Green Township, one of the two largest townships in Hamilton County alongside Colerain, has been on the upswing over the last decade and it doesn’t show any signs of slowing down.

It’s been spurred in part by major development projects such as the arrivals of TriHealth’s Good Samaritan Western Ridge hospital in 2010, Mercy West Hospital in 2013 and the Greenshire Commons residential area three years ago. One million square feet of medical facility and office space has been constructed over the last nine years, including an 88,000-square-foot expansion to the Good Samaritan building set to be completed early next year.

“There’s been tremendous growth,” says Frank Birkenhauer, the township’s administrator.

As a result, Green Township’s daytime population has ballooned, requiring more housing for the many professionals who want to live closer to where they work.

“The last five years,” Birkenhauer says, “Green Township has put in more single-family building permits than any other community in Hamilton County but for the city of Cincinnati.”

Part of that home building spree was Greenshire Commons in northwestern Green Township. The 235-home community was a joint development project among the township, Rakesh Ram of Coldwell Banker and four major Cincinnati builders: Drees Homes, Inverness Homes, M/I Homes and Dennis Ott Builders. The houses sold quickly, indicative of the residential boom happening in Green Township.

The nearly $1 billion in commercial development and corresponding increase in homes being built and sold has retailers flocking to the area to seize the opportunity.

The Harrison Greene retail development opened in 2015 to anchor a bona fide entertainment district on Harrison Avenue. Its tenants include Graeter’s Ice Cream and the west side’s only Dewey’s Pizza—both of which are among the top performing locations for their respective brands—as well as First Watch and Keystone’s Mac Shack. When the property sold in February for almost $6 million, it was an indication of how desirable of a commercial space it has already become—the sale price per square foot of the center equated to $342.

But Green Township officials know there is more to be done to support the growing community.

“It’s been very successful, but it’s not enough,” Birkenhauer points out. “People are still asking for more choices in terms of lunch and dinner options on the west side. We’ve got a lot of interest in different types of restaurants that want to move into this area.”

It’s a matter of playing catch up with the demand residents new and old are creating for additional dining options and amenities.

The latter is something the township is actively improving upon. A new playground tailored to younger children and those with sensory disabilities and autism opened in West Fork Park in October 2017. Full of unique and inclusive features like a colorful maze and a turf-covered climbing hill, the park has been a huge success in its first few months.

“The biggest complaint is that we need more parking,” says Birkenhauer.

The township also purchased 5 acres of land adjacent to Kuliga Park for expanded development. The park hosts many events during the year, including the township’s signature Independence Day Celebration Concert and Fireworks event held every July 3. The 2019 edition will feature Reds Hall of Famer Ron Oester and music from Saffire Express Band and up-and-coming local outfit The Midwestern in addition to, of course, fireworks.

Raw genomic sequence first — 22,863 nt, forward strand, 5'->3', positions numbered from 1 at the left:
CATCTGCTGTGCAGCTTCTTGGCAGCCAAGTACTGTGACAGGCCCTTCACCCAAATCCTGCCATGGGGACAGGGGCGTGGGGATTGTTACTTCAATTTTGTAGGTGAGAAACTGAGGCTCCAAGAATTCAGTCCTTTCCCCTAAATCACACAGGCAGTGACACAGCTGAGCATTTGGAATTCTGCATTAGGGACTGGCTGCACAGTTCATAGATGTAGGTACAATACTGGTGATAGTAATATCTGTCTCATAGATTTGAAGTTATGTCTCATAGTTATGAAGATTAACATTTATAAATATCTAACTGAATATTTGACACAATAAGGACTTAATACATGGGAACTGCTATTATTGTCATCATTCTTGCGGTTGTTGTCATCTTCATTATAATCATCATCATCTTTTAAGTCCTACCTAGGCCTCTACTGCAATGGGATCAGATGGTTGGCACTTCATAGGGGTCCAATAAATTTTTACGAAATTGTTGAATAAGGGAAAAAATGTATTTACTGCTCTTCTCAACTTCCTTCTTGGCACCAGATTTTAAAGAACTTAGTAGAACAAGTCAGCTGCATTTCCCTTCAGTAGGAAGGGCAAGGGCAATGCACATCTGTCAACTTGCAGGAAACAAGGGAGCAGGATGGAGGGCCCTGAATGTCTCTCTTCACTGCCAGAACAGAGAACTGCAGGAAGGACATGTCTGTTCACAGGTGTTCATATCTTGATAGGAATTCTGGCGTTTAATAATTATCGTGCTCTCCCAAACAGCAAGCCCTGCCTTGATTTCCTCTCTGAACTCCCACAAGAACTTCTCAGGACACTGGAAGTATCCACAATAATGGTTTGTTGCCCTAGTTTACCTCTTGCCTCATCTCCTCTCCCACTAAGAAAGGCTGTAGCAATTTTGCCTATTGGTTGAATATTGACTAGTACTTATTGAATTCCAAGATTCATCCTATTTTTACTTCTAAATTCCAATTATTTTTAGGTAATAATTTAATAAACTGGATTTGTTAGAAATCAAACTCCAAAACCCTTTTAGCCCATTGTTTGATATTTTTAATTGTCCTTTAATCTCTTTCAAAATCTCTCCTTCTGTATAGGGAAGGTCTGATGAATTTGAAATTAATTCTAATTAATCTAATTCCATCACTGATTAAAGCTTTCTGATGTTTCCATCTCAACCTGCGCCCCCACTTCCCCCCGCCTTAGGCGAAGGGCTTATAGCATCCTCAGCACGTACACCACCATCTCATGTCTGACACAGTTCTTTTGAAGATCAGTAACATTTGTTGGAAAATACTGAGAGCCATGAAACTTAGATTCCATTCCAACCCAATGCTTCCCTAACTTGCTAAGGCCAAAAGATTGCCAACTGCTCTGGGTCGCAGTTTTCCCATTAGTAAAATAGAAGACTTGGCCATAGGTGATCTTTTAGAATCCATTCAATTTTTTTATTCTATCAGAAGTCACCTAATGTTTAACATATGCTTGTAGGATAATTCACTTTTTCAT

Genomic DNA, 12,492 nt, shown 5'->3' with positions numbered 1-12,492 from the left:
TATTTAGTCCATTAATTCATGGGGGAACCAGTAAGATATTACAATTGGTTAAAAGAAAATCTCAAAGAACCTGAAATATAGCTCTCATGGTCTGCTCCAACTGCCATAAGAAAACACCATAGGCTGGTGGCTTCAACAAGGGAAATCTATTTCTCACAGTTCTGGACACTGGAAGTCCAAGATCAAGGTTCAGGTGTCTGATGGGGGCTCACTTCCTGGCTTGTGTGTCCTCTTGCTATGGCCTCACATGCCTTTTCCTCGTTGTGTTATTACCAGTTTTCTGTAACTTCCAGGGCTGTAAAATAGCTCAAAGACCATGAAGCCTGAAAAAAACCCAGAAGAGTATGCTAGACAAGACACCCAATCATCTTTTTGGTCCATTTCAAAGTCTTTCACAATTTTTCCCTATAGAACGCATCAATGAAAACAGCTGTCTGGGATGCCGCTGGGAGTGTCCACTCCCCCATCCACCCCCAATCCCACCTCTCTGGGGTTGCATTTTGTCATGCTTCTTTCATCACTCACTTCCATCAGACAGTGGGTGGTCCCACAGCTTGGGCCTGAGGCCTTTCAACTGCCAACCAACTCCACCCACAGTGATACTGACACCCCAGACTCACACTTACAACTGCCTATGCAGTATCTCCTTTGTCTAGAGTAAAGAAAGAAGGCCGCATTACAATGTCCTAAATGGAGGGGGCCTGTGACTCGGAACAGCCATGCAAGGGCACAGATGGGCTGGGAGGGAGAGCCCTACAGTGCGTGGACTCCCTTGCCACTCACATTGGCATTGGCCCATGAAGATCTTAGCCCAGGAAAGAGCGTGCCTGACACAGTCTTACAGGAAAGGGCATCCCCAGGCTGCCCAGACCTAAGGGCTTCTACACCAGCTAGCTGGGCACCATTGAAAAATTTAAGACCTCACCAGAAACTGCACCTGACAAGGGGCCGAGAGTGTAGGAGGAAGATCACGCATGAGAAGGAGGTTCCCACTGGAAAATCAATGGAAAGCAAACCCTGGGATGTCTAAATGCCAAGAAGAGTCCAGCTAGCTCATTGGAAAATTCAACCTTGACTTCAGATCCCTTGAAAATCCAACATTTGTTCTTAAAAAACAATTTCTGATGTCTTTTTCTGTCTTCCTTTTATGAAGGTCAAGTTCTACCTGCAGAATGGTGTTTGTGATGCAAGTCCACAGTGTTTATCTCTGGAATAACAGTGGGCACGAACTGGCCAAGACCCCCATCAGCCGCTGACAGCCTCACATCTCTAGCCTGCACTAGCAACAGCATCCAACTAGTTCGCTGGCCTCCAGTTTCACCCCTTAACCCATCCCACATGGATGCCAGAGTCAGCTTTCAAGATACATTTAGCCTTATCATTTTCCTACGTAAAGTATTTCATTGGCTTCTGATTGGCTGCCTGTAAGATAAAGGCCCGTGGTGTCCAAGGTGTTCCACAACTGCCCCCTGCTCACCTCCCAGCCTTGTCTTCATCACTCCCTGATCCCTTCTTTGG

Also in October of last year, Green Township opened up its bike and walk trail, which Birkenhauer considers a hidden gem of the area.

“It was an old rail line that was made into a bike trail,” he says. “That’s something that has really taken off.” The trail runs 2 miles between Oakdale Elementary and a trailhead with parking off Hutchinson Road while passing behind Harrison Greene. Plans are in place to eventually extend the trail north to Veterans Park, near one of Green Township’s local landmarks.

Nathanael Greene Lodge has stood just south of Veterans Park since 1999. In its 20 years of operations, the lodge has evolved from a place for holding civic and municipal meetings to an event space integral to the community.

Nestled in the heart of the township, Nathanael Greene Lodge is the primary gathering space in the community for social functions, fundraisers, organizational events and meetings, says assistant lodge manager Cindy Tabler.

Complete with three rooms that can adapt to any layout needs and food service offered by Vonderhaar’s Catering, the lodge is perfect for departmental meetings, offsite business functions and holiday parties. Because of its central location and quiet setting, it has also become a popular destination for wedding receptions and family gatherings, especially on the weekends.

The lodge is where Cincy Magazine’s annual Best of the West event got its start in 2017 and has hosted many receptions and community functions over the two decades. Its signature event is December’s Winterfest.

“A lot of the community participates in [Winterfest] because it gives back to the children,” Tabler says. The event brings together Green Township residents, members of the local Veterans of Foreign Wars to play Santa Claus and organizations like Cincinnati Children’s Hospital and area churches to benefit young ones in need. Hundreds show up for the four-hour fundraiser every year, Tabler estimates.

Nathanael Greene Lodge continues to be a community fixture and will remain an invaluable resource as Green Township continues to grow. It’s an exciting time for this west side community and its residents with even more growth sure to come.


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